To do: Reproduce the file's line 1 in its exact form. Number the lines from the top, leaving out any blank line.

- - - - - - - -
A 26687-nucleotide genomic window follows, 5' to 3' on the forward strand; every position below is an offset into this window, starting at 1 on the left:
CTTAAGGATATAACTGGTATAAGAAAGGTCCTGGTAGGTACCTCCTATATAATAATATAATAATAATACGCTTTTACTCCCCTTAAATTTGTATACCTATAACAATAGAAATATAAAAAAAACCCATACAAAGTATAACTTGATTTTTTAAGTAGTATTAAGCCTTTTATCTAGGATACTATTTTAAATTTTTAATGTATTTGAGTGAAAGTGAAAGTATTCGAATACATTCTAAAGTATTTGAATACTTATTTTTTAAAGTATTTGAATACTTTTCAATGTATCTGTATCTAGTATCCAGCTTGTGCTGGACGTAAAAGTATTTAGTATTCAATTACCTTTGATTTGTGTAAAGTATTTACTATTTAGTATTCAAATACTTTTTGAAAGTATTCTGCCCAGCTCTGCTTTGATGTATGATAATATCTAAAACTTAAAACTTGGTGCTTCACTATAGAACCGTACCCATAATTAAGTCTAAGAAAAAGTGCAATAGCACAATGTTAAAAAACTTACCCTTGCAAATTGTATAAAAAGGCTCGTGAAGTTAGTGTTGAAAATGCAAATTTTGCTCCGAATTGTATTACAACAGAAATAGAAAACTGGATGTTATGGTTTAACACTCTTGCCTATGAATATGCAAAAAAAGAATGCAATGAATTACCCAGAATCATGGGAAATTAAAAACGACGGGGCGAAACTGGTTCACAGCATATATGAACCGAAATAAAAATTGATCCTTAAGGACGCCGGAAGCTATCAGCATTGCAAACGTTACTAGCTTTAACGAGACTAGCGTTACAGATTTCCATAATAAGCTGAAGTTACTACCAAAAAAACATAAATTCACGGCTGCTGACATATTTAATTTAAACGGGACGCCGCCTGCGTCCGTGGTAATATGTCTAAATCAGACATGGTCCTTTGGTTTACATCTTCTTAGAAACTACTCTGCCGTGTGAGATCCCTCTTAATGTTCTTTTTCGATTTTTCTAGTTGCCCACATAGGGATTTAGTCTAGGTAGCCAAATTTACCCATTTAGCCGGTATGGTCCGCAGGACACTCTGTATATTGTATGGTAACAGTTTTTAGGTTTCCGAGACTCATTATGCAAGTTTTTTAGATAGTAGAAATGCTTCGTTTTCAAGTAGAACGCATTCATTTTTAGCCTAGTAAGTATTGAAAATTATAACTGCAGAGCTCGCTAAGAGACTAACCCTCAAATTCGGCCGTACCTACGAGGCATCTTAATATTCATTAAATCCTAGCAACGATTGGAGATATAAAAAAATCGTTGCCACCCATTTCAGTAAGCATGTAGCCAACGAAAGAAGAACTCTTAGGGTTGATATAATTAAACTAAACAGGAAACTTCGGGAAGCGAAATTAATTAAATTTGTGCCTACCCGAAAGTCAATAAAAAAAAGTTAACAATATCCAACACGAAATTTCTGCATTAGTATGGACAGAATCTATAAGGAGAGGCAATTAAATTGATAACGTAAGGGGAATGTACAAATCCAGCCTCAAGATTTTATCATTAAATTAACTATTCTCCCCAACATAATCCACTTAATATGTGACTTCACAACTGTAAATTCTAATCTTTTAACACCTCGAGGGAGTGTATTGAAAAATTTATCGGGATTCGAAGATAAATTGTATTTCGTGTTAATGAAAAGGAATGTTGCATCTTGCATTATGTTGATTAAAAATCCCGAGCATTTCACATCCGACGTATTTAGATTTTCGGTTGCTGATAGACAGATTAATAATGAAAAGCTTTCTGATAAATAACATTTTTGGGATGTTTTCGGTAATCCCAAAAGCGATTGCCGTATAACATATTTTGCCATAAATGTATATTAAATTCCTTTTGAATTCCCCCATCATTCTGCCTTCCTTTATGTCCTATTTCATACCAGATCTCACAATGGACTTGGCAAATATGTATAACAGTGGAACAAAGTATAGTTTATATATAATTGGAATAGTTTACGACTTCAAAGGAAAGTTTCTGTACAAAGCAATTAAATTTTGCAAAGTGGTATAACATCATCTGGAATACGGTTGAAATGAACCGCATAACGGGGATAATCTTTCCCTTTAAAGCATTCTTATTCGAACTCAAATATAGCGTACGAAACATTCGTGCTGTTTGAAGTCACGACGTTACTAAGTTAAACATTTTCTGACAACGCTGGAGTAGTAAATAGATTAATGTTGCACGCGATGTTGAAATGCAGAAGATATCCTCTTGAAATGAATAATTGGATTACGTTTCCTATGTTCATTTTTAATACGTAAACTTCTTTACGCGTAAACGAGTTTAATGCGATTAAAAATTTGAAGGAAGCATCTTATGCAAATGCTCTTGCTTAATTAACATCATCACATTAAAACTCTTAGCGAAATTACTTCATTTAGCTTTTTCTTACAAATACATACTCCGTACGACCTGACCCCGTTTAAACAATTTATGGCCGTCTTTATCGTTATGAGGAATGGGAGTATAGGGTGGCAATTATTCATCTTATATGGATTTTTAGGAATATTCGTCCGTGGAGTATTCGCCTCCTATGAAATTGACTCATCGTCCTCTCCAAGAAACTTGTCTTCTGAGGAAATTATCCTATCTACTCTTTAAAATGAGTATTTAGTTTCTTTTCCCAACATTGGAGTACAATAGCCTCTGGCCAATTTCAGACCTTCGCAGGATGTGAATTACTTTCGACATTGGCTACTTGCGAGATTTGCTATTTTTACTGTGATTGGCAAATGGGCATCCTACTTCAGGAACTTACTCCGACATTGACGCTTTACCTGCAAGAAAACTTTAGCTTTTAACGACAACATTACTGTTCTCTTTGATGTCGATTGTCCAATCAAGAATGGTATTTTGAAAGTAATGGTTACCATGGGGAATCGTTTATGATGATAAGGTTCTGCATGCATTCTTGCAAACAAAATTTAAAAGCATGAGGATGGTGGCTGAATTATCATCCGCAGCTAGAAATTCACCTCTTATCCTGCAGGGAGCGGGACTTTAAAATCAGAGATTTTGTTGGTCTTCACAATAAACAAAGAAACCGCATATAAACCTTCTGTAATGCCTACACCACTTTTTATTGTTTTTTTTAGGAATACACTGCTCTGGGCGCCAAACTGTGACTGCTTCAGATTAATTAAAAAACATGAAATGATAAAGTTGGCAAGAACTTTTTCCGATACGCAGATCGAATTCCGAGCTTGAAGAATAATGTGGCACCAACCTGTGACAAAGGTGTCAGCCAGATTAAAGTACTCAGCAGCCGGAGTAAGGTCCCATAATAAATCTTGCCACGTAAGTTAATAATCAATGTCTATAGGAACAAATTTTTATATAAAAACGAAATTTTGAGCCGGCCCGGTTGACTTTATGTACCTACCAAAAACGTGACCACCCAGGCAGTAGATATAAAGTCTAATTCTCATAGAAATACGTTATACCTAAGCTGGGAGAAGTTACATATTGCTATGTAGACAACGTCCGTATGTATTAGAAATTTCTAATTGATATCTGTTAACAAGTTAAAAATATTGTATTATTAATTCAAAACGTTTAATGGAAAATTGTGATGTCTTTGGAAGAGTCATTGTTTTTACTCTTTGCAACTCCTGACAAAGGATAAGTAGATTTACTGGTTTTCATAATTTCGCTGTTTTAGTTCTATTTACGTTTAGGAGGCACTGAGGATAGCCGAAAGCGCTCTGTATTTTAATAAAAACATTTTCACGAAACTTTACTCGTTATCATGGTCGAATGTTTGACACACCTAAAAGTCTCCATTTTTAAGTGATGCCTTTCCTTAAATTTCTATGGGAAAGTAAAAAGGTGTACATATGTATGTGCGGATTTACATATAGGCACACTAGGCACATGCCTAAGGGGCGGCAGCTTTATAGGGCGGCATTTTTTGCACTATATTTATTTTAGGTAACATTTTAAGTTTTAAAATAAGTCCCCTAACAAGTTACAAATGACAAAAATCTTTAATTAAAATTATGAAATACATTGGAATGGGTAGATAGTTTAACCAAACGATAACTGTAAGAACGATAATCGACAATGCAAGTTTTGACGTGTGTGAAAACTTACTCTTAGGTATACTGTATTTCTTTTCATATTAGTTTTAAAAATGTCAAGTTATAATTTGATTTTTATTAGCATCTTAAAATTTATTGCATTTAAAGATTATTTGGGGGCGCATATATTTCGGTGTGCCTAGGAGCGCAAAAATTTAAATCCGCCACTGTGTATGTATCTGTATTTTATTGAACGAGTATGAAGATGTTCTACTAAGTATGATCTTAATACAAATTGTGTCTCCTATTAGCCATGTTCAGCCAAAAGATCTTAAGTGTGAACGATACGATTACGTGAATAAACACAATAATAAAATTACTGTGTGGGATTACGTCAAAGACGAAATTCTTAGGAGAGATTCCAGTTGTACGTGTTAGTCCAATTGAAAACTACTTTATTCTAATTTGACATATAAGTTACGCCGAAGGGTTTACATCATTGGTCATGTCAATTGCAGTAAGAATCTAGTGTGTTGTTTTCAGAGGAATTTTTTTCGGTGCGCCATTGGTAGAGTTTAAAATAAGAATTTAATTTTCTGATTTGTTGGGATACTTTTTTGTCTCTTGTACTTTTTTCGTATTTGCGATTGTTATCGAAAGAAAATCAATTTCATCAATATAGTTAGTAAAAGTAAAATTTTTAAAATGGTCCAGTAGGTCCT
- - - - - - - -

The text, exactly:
A 26687-nucleotide genomic window follows, 5' to 3' on the forward strand; every position below is an offset into this window, starting at 1 on the left: